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What i want: I want to read the Output of the PuttY Window with C#

What I've got: Our company has several hundreds of servers with at least 2-3 technical users (which are running applications). We got a database of all the users and passwords. So it's basically search, copy and paste to login.

What i want to do: Write a piece of software that does this automatically.

How far i am: Wrote a tool, that reads the logfile of a single PuTTY instance and looks for the password prompt. Determinates target user and server (based on current server and su - [username]). Retrieves the password and sends it via PostMessage to a selected PuTTY.

The Problem or what i want to change:

I want to be able to read the PuTTY output directly from the PuTTY window, because the logfile is kind of unreliable (TAB, ESCAPE, etc which scrambles the output). I have used UISpy and other tools to get a control, but no luck.

I don't want to use a keylogger mechanism or something like that.

Maybe a hook or something, but have never done that before.

Additonal Info:

  • Connection is made over a JumpServer, only ssh connections from there to the target servers are allowed.
  • Direct login with the tech. user is disabled.
  • The PuTTY window is already opened and used to work on the server.
  • Writing a whole new Connection Manager is no option. Coworkers are familar with PuTTY and this solution should be some sort of standalone background worker.

Additonal Info 2: The goal is to write a strict 3rd party software. Not to use other SSH libs, modify PuTTY source or other approaches. The question is: how to read text from the PuTTY window, beside the logfiles.

share|improve this question
Why don't you start putty with the -l and -pw arguments? – Albin Sunnanbo Oct 15 '12 at 8:44
You could find an SSH library and write your own client with password manager. – Alan Oct 15 '12 at 8:47
@Albin Sunnanbo: Working with arguments won't work here. The initial connection of putty it to a "jump server" from which connections to the target servers is allowed. Also, direct login with the tech. users is disabled. @ Alan: writing my own app with lets say sharpssh would be possible. but all workers here use putty and are familar with it. so my appraoch was minimal invasive – mazer Oct 15 '12 at 8:53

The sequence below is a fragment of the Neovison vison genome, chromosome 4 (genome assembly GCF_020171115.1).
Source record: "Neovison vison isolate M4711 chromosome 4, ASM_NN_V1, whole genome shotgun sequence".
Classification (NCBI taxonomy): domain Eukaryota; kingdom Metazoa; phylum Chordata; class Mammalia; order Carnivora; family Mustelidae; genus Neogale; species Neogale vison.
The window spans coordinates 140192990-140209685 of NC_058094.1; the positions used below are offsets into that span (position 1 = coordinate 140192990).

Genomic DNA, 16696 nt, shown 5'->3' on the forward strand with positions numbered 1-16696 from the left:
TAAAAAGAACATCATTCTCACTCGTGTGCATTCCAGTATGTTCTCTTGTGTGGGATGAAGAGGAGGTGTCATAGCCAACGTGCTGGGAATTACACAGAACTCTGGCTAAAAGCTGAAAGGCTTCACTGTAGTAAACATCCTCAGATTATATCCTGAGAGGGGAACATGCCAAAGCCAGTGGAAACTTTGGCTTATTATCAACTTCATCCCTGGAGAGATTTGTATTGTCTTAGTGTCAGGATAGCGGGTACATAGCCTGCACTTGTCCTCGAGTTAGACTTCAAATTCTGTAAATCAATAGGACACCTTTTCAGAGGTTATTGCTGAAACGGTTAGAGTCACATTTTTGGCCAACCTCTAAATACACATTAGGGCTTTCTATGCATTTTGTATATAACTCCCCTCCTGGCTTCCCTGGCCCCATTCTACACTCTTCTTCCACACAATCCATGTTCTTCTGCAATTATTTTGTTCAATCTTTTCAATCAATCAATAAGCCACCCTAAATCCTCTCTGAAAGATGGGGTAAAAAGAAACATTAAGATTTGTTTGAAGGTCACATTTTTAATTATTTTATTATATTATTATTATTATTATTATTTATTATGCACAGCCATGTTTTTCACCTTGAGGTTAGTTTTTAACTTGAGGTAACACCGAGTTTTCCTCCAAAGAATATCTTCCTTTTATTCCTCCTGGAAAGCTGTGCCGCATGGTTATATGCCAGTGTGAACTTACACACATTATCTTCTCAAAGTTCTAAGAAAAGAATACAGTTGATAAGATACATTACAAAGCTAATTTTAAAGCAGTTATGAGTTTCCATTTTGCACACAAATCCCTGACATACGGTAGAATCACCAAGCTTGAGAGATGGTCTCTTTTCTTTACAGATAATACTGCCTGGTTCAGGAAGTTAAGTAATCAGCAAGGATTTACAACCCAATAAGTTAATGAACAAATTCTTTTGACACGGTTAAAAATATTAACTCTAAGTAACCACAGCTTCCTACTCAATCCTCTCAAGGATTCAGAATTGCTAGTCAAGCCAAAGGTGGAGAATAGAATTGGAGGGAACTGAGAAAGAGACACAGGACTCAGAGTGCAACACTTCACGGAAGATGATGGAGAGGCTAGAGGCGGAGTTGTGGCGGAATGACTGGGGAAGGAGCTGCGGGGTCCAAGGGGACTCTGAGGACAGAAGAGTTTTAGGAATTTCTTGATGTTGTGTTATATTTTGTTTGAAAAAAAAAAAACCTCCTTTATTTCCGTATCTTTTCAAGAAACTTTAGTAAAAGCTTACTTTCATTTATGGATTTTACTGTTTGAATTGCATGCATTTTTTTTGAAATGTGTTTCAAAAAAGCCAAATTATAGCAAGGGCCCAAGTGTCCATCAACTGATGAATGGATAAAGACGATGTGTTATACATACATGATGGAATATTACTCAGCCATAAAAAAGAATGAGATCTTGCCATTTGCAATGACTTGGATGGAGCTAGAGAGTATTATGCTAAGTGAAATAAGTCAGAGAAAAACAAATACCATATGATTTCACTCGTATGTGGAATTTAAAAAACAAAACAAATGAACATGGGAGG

@mazer , I had similar problem , but I wrote simple IPC which allows me to request putty to copy specified rectangle of text in clipbaord using window messages.Then I simple read clipboard.If you're interested I can post my code.Note that you need to recompile PuTTY from source, but it's simple. – rkosegi Oct 15 '12 at 8:54… – L.B Oct 15 '12 at 9:11

I don't know why this hasn't been suggested yet, but plink (which is part of the PuTTY suite) is the command-line version of PuTTY, you'll just need to redirect stdin and stdout to get a relatively powerful (as in features, you'll still need to interpret telnet stuff yourself) SSH client.

share|improve this answer

Have you considered using OCR?

Sketch of solution would be:

1 - Agent runs waiting to notice a Putty Window (either register a callback with OS for new processes or periodically check the list of running processes)

2 - When a putty is noticed, agent takes screenshot and extracts portion of screen occupied by putty. You would need to extract window location, but can be done via OS calls assuming you have a handle from step 1

3 - Pump this image data into tesseract or something, and get text output back. check to see if the password prompt is there

4 - If prompt is there, it sounds like you had the rest done after this (send info needed via PostMessage)

share|improve this answer
I will take a look at OCR. Process Watcher and handle are present (needed for PostMessage). Thanks for the link, have to see how this affects the overall performance. Currently messing around with MS Detours, DLL injection and hooks, which sounds promising. Nevertheless i will try the OCR approach. – mazer Oct 24 '12 at 10:21

You should take a look at This Link (Putty StdIn / StdOut. Shows how to open putty from a c# app and how to handle Standard In, Out and Error Output to communicate with your putty instance.

share|improve this answer
Thanks, this link is very helpful for the future but won't apply to my problem. The PuTTY window is already opened and used for further work on the server. – mazer Oct 15 '12 at 9:08

If you are using putty as an SSH tool, use C# SSH library

If you are using putty as a serial tool use the inbuilt IO classes

Telnet also has C# libraries, none that I can give any knowledgabel input into what is good.

share|improve this answer

If you can purpose a modified version of putty, you should modify putty sources and including some pipes (or socket) that communicates with your c# application. Like that, your coworker keep the same software.

share|improve this answer
This would work, but dosn't solve my problem here. The goal is to do this with an unmodified PuTTY. – mazer Oct 19 '12 at 6:21

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